My Postpartum Psychosis Story

For so long I was ashamed to share my story, feeling like I was going to be judged for being “unstable,” portrayed as some kind of desperate attention seeker or at worst be deemed as an unfit mother by social services and have my children taken away. I wasn’t a bad mother, although I believed that was my entire identity at the time. I was deflated until I had nothing left to give.

I had well and truly excelled at society’s expectations of a sexualized Betty Crocker. I worked in pencil skirts in sales roles until 37 weeks pregnant, juggled my school aged son’s six days of activities, and baked apple pies in my spare time. I knew I was going to smash being a mother again, and felt so obligated to maintain these RIDICULOUS standards I held myself to.

After my second son Xavier was born, he cried and cried from hunger due to feeding issues. My baby weight crept up and the “blues” never went away. All this nervous energy just kept bubbling until I felt so hopeless that I shut down any emotion at all. I couldn’t look forward to the day, let alone look at my baby and after going back to work when Xavier was a few months old. I went back to work in the hope that everyone else’s advice to “get out of the house” would help me regain some sanity and confidence. This is when I started experiencing psychotic episodes.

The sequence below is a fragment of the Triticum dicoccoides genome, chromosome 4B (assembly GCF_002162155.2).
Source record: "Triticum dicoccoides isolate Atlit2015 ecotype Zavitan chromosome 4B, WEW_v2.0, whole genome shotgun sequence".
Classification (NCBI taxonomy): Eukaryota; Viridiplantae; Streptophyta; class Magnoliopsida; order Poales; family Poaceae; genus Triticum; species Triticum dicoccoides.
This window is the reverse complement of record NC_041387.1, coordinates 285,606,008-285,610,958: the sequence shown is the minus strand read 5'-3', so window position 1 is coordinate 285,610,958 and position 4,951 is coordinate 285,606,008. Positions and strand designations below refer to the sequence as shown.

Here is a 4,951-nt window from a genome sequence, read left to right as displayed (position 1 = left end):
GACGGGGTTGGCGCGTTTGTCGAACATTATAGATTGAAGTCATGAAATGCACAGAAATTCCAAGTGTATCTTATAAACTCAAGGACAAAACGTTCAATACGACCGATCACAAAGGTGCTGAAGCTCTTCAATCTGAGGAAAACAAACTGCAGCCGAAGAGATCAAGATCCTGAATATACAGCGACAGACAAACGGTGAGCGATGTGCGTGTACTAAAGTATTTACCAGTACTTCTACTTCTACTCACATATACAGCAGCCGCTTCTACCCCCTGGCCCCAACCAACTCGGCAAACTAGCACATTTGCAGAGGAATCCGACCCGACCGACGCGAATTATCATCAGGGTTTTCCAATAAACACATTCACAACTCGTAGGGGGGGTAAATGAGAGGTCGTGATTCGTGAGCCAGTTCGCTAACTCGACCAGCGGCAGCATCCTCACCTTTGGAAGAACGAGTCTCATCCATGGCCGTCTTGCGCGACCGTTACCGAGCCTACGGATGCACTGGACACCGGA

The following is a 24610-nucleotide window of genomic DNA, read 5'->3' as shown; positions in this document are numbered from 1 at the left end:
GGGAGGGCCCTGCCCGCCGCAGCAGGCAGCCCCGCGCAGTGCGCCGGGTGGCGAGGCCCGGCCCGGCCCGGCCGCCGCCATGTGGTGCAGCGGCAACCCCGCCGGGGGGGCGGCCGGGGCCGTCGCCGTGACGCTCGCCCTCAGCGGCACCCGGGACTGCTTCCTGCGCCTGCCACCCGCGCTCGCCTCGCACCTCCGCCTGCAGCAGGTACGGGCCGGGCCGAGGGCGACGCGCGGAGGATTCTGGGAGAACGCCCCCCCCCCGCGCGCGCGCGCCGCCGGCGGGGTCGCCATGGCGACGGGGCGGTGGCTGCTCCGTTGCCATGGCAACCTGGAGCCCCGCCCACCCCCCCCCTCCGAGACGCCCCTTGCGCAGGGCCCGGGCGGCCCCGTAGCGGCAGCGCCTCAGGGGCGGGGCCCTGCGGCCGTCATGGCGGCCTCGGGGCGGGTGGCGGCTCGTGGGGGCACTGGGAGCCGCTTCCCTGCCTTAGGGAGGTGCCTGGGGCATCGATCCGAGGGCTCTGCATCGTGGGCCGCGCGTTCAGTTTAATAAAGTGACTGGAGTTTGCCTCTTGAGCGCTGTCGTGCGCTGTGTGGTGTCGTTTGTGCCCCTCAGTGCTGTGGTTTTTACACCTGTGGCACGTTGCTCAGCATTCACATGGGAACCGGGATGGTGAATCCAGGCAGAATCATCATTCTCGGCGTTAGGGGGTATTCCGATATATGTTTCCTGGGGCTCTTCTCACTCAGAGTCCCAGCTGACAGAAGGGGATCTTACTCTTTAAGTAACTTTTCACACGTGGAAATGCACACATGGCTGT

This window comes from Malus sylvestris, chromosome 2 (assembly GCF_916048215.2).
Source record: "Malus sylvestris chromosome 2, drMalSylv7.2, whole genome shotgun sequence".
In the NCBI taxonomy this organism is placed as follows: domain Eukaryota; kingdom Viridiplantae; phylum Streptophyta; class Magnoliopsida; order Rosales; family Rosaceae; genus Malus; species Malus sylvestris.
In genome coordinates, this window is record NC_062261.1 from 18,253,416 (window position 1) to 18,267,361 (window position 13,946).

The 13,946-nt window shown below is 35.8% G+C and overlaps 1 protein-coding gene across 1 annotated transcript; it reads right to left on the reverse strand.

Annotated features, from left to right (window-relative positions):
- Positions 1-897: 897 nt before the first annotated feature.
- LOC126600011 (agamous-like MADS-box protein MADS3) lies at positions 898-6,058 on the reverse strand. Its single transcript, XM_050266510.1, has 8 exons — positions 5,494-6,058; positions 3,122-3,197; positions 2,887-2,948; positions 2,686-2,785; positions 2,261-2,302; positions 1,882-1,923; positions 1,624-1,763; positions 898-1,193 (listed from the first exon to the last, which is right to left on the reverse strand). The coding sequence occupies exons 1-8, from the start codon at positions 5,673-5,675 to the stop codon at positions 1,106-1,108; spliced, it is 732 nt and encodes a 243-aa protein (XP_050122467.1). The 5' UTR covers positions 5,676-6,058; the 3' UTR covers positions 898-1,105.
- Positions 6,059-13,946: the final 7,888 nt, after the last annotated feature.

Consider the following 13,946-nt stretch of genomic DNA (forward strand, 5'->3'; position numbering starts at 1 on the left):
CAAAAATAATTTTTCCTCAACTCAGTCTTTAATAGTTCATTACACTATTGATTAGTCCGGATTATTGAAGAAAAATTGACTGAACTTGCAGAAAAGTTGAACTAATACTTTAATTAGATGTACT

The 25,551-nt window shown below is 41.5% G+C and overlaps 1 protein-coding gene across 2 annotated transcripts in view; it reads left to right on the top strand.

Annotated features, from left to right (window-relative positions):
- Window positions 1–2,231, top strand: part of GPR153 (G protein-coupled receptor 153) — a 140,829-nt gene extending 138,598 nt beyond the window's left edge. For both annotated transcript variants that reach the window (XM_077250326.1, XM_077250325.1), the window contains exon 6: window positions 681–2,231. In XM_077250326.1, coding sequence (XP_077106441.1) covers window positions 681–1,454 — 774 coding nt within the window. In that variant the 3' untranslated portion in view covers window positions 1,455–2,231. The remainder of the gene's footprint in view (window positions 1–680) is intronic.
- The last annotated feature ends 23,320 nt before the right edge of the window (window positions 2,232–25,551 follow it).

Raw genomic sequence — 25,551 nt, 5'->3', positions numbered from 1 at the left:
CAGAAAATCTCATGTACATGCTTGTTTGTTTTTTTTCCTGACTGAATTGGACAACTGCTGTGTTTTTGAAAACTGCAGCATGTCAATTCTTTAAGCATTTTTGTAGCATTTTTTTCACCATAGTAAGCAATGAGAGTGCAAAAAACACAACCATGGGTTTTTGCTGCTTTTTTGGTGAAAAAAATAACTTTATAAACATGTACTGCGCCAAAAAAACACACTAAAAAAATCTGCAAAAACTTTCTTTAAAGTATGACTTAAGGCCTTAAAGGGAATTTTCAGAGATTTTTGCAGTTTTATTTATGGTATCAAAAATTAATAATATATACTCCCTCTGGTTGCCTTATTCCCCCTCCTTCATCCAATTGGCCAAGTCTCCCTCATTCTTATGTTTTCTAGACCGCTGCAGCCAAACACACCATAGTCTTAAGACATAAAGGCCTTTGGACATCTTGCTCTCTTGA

A nuclear war wouldn’t even get my attention. Combining a mental illness with (surprise!) hormones from a second pregnancy in 12 months with my third child, sent me to my breaking point. I was sent to a psychiatric facility for full time care. My fiancé took on caring for the kids by himself and at 20 weeks pregnant under strict observation I started taking medication – alongside intensive psychology sessions daily for a month, outpatient day programs, and even mental health focused mother’s groups.

Every resource possible was utilized, and there were so many more than I realized. We need to promote these resources to save lives. Being away from my family was so hard, but it gave me an honest perspective on what’s crucial for happiness. I know now that speaking up is so critical to begin the healing process, that getting through the day is all you need to accomplish, and swapping hostess duties for a good book and fluffy socks will benefit all involved.

Medicating during pregnancy is a controversial decision. Under guidance from my reputable psychiatric specialist, we both decided that it was the best chance of survival for both myself and my baby girl, who was thankfully born perfectly healthy. There are so many years ahead to have a shiny house with no fingerprints on the glass. You are one woman, you can achieve anything you’d like to if your happiness is wholeheartedly in it and you’re not punishing yourself because the media tells you that you should. Life is so much better in your little love bubble!

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